God's pre‐arranged intentions for the destiny of human beings. Because of the history of this concept in Christian theology (e.g. by Augustine and Calvin), it is associated with the idea of an inscrutable God who from eternity had decided that some are to be ‘saved’ and others ‘condemned’. However, the scriptures do not so much affirm predestination as a rational deduction within a philosophy of theism as give expression to a glorious sense of God's graciousness. God has a plan to deliver human beings from the power of sin—this is predestined: people may freely accept or reject this offer (Phil. 2: 12). Paul exclaims in wonder that he has been chosen by God and that the Church has been chosen, but he nowhere says that those who have rejected faith are thereby damned.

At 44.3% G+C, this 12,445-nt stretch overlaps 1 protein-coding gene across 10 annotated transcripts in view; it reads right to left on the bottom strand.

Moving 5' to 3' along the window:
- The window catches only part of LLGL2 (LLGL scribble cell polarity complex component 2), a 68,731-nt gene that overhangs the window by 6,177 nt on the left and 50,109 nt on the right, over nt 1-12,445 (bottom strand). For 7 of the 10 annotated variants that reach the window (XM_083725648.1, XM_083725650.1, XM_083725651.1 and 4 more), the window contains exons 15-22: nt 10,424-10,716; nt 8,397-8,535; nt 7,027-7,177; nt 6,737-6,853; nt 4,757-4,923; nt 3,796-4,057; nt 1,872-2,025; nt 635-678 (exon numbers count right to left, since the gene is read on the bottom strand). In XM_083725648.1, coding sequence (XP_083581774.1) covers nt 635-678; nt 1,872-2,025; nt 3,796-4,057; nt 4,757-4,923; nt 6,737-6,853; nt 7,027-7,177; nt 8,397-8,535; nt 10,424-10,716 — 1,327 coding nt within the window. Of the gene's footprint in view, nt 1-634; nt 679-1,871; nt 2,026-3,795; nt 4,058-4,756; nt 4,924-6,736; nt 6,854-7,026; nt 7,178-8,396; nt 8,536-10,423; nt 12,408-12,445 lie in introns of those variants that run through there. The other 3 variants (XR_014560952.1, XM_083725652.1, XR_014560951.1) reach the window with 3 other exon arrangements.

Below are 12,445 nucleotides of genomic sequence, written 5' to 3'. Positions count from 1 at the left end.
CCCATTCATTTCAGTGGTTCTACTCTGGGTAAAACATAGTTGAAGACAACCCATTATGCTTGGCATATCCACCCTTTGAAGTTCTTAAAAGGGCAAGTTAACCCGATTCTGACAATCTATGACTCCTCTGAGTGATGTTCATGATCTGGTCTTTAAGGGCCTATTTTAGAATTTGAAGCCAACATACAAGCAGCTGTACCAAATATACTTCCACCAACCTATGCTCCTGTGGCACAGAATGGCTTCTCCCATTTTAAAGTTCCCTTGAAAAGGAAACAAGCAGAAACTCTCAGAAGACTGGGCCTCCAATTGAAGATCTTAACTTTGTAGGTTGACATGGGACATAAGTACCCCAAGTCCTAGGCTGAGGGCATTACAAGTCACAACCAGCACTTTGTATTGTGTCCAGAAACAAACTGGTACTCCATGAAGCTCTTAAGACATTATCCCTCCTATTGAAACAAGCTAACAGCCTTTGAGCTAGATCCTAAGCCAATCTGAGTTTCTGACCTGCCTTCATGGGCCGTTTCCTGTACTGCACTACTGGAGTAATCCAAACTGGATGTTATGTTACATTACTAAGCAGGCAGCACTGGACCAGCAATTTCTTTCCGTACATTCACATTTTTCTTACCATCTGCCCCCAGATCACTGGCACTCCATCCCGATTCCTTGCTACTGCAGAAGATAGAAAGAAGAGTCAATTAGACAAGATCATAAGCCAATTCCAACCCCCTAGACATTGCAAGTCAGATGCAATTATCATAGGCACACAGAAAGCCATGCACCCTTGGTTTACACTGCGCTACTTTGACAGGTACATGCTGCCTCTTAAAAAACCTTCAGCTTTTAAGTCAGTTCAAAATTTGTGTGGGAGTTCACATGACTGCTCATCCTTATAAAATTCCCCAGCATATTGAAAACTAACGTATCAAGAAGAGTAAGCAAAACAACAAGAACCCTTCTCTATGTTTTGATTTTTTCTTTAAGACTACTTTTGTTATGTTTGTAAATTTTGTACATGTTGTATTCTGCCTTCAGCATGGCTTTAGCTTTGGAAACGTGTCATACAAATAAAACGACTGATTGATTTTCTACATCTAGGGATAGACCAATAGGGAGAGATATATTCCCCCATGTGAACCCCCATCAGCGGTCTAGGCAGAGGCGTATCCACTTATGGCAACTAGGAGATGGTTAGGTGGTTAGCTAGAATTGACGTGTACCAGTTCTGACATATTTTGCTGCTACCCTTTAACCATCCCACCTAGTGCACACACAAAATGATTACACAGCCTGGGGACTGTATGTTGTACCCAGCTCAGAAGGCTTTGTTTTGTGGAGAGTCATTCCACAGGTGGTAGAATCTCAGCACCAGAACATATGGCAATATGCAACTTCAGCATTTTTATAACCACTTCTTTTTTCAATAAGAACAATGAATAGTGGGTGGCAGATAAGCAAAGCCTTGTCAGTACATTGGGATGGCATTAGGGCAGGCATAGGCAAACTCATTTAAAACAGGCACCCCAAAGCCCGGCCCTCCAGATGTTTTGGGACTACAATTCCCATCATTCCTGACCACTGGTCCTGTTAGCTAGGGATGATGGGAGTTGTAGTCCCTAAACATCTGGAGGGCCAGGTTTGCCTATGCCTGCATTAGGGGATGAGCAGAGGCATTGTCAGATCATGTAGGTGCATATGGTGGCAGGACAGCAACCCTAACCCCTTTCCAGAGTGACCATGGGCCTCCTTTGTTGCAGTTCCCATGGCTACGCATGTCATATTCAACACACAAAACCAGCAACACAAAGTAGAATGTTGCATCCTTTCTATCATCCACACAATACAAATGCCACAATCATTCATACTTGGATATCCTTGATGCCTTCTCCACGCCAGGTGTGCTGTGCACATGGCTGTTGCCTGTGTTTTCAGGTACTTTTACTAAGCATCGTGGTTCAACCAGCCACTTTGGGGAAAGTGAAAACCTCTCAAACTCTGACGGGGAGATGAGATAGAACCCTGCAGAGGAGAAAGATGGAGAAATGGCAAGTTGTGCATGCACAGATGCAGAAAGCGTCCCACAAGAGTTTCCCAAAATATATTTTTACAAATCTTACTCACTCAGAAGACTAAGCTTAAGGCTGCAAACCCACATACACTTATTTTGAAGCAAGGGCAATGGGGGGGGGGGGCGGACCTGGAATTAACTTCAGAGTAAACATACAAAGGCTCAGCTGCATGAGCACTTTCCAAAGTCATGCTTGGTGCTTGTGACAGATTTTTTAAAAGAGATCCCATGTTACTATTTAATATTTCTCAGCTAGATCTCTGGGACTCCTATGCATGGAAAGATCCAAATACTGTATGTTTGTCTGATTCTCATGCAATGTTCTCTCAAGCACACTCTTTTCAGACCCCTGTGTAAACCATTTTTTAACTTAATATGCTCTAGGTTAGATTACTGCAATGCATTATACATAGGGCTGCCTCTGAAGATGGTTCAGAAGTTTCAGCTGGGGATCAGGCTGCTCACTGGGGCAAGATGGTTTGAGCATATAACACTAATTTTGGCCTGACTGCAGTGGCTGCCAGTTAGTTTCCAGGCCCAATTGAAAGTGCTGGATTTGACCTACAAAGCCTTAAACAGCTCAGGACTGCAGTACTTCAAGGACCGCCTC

Special interest attaches to Paul's understanding of God's purposes for Israel (Rom. 9–11). If by his covenant God seemed to predestine Israel to a perpetual role in his purposes, does this mean that he is fickle and has, now that Christians are the true children of Abraham (Gal. 3: 7), broken his promise? Paul declares that God is faithful; he has a purpose for Israel, even for Israel's unbelief. Israel has been the vehicle for the Gospel and in the end the conversion of Gentiles will persuade Jews also to believe, out of sheer envy (Rom. 11: 11).